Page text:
Detained U.S. pastor wins day in court in Turkey

Release of Brunson would likely improve relations with Trump administration at key time as Turkey is pressuring Saudi Arabia.

U.S. President Donald Trump meets with President Recep Tayyip Erdogan of Turkey during the U.N. General Assembly in New York, U.S. (photo credit: KEVIN LAMARQUE)
U.S. President Donald Trump meets with President Recep Tayyip Erdogan of Turkey during the U.N. General Assembly in New York, U.S.
(photo credit: KEVIN LAMARQUE)
On Friday, the case of detained US pastor Andrew Brunson came before the high criminal court in the Turkish city of Izmir. He has been detained since 2016 when he was arrested and charged with connections to terrorist groups. He was sentenced to three years in prison on Friday after witnesses recanted. Due to time already served and part of the sentence suspended, he will go free.
In July, US President Donald Trump described the pastor as a “great Christian, family man,” and threatened sanctions over his continued detention. The US began imposing sanctions in August and has continued through this month, increasing pressure on Ankara.
Although Turkey claims the case cannot be resolved diplomatically, as it must make its way through the courts, there have been hints at discussions in the background. In addition there is a growing feeling in Turkey that the case has threatened key US-Turkish relations. Turkey has been meeting with Russia and Iran more regularly to discuss Syria and Turkey and Russia signed an agreement about Idlib last month, staving off a Syrian regime offensive that could have sent more refugees into Turkey. But Ankara wants to repair its economy and relations with the US.
When Trump was elected Turkey expected relations to improve. Turkey was angry that the US under the Obama administration when the US partnered with Kurdish forces in Syria to fight ISIS as part of the US-led anti-ISIS Coalition. The Kurds were the most effective anti-ISIS fighters but they were members of the People’s Protection Units (YPG) which Turkey views as part of the Kurdistan Workers Party (PKK). A ceasefire between Ankara and the PKK broke down in 2015 and there was a harsh conflict unfolding in eastern Turkey.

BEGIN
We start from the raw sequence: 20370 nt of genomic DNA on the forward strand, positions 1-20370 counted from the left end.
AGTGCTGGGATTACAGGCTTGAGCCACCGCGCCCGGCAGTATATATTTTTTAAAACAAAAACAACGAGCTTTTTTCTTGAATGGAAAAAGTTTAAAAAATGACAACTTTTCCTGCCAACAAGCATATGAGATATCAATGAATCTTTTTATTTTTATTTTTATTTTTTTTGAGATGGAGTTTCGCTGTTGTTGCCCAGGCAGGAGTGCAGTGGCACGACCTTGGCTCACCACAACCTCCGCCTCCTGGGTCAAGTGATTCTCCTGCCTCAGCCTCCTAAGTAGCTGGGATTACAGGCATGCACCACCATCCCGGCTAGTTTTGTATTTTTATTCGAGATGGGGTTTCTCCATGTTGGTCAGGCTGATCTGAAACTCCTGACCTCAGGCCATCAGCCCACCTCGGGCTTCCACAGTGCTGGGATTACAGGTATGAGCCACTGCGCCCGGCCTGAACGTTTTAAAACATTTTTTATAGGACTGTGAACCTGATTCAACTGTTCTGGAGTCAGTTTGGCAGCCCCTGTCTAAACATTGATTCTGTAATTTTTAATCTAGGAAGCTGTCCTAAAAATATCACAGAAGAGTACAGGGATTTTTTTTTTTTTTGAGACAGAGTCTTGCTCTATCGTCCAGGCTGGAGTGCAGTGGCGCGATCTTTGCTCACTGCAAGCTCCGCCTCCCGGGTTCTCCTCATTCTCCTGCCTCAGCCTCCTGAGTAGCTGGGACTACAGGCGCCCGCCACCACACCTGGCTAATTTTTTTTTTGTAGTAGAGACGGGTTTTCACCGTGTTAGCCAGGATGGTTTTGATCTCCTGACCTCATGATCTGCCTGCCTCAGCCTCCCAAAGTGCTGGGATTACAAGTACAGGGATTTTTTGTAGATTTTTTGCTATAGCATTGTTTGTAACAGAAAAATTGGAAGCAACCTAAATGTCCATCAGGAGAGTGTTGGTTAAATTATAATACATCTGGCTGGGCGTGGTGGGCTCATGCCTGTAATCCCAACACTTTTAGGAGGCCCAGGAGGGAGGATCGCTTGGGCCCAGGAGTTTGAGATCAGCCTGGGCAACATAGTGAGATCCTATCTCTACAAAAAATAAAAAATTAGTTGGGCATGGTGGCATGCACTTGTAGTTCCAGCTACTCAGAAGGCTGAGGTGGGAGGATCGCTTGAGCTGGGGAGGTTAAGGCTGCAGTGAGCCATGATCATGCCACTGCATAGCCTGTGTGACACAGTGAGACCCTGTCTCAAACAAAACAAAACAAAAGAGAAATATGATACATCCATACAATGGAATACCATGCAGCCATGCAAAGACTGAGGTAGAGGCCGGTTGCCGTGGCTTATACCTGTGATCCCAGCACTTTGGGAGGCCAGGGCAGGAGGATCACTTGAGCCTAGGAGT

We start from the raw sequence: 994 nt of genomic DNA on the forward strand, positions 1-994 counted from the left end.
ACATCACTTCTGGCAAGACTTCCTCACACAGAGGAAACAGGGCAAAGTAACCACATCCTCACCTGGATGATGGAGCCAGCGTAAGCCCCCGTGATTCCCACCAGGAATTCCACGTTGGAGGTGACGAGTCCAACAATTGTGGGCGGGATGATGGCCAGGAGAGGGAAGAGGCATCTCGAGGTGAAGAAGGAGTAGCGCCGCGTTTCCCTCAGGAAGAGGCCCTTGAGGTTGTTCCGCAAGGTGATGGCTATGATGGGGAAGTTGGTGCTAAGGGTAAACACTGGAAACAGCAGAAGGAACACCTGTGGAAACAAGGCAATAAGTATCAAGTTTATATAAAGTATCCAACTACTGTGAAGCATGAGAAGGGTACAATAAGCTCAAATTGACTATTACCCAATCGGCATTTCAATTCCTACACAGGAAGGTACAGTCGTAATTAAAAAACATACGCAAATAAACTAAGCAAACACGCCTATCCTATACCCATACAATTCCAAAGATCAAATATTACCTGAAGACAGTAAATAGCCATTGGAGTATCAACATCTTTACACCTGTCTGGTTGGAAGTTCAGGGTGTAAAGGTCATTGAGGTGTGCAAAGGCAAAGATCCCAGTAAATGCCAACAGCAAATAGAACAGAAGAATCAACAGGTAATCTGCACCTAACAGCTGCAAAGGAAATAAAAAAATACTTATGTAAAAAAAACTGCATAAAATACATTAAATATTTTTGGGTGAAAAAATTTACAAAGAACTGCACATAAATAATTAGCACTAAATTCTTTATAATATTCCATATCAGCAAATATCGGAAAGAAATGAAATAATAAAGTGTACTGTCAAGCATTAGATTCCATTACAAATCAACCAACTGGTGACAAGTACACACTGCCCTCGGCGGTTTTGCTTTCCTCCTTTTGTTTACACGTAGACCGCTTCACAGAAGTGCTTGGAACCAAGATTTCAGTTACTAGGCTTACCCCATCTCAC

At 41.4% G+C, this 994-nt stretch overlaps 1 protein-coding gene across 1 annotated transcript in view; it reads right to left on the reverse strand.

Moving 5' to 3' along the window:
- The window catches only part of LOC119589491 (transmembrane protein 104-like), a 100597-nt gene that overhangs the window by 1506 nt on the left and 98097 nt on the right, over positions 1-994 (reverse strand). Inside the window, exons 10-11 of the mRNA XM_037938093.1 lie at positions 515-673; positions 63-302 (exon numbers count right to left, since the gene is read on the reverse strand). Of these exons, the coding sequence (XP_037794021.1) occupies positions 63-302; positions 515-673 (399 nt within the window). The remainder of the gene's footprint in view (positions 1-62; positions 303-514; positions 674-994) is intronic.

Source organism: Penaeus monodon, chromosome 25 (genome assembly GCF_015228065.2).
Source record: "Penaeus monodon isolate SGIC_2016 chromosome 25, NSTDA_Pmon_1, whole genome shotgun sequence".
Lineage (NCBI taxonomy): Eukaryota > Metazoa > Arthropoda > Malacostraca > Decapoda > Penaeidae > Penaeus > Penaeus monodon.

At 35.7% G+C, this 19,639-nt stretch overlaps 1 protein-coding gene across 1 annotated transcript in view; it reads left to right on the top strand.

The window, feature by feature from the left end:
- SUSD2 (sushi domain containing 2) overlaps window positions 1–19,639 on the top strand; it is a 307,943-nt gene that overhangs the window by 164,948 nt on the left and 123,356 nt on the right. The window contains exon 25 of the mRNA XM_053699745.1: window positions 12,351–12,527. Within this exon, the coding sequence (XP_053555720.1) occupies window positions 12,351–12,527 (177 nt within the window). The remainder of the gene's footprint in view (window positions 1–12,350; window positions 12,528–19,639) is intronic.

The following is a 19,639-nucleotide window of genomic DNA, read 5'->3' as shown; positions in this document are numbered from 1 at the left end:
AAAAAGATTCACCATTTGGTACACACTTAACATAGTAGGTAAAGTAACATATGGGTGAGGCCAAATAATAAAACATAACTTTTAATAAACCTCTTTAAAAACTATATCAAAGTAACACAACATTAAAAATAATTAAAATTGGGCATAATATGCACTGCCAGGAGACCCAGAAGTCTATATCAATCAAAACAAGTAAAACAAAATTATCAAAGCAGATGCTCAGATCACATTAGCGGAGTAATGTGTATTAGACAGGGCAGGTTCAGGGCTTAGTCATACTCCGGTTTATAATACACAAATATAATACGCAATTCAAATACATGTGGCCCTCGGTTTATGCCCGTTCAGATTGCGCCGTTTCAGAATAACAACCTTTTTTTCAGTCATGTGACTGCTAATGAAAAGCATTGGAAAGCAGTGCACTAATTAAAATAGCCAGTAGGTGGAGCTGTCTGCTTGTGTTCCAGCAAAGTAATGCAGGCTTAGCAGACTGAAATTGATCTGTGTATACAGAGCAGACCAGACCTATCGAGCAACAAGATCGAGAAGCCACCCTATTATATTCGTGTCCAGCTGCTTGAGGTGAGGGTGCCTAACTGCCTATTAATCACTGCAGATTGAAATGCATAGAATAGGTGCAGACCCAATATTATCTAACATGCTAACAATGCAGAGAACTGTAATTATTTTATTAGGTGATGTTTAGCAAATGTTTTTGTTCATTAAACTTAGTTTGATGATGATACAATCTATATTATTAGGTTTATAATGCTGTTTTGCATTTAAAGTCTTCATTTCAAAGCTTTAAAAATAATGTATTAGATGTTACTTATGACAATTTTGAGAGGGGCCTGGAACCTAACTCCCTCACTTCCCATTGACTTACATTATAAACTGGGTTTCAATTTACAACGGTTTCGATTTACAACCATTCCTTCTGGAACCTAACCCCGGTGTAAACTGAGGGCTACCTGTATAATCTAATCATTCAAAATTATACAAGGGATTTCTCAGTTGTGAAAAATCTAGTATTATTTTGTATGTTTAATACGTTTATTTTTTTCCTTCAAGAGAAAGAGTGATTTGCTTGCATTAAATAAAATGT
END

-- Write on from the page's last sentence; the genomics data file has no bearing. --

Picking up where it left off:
After the coup in 2016 Turkey began detaining and jailing not only PKK leaders but members of the HDP party, a mostly Kurdish leftist party that Ankara also accuses of being pro-PKK. In this context Ankara was outraged as the US and its partners in Syria rolled into Manbij in northern Syria, defeating ISIS, but bringing the YPG more power. Trump continued the alliance with the Kurds, now fighting under the banner of the Syrian Democratic Forces, and the US says it wants to stay in eastern Syria until Iran leaves the rest of Syria.
Pastor Brunson became a pawn in this conflict. He was also a pawn because Turkey wants the US to deport a jailed cleric Fethullah Gulen, who Turkey accuses of being behind the 2016 coup attempt. But the case has become a headache and on Thursday rumors circulated that Brunson would be freed, perhaps found guilty and given “time served” and deported. Ilnur Cevik, writing at Daily Sabah argued that “the issue was blown out of proportion in the last few months.” In the afternoon on Friday three witnesses retracted accusations against Brunson in court which paved the way for the pastor’s release.” Regip Soylu, watching the case for Daily Sabah tweeted at 4:30 that the pastor was sentenced to time served and a suspended sentence of three years. He is expected to go free.
This is a major victory for the US and Turkey, both of which will save face. It will also likely improve relations and may be linked to the pressure Turkey is putting on Riyadh to answer for the disappearance of Saudi journalist Jamal Khashoggi on October 2. Turkey is also focusing on a military operation in Manbij and will want to pressure the US forces stationed there. With the Brunson case out of the way a new phase of Turkish-US relations will begin. However, given the controversies in Saudi Arabia, Turkey’s economy, and issues in northern Syria, there are many complexities ahead.